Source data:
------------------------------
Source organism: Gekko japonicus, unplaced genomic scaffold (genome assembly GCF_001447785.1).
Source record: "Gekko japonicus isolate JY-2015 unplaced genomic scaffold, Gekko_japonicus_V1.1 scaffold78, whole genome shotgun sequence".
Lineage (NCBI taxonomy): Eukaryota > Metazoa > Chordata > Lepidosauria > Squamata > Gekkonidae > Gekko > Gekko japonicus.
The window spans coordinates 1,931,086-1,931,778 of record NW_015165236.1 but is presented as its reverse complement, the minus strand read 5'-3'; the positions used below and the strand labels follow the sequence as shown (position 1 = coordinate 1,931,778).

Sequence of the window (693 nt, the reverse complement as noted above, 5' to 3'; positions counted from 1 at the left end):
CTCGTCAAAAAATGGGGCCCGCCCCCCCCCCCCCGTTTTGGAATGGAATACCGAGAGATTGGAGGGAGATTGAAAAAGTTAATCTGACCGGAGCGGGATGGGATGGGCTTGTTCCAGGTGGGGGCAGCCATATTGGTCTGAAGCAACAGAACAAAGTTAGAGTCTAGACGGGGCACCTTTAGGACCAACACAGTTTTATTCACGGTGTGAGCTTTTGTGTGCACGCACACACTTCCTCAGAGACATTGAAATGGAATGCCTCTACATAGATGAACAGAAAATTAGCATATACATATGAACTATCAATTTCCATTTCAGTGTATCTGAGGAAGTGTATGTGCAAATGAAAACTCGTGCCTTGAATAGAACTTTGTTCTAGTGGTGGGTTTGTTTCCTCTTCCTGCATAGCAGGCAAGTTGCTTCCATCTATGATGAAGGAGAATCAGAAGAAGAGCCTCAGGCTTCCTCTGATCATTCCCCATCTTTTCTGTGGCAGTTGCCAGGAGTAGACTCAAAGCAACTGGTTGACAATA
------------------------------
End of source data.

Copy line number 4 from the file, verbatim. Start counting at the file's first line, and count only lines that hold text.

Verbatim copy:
The window spans coordinates 1,931,086-1,931,778 of record NW_015165236.1 but is presented as its reverse complement, the minus strand read 5'-3'; the positions used below and the strand labels follow the sequence as shown (position 1 = coordinate 1,931,778).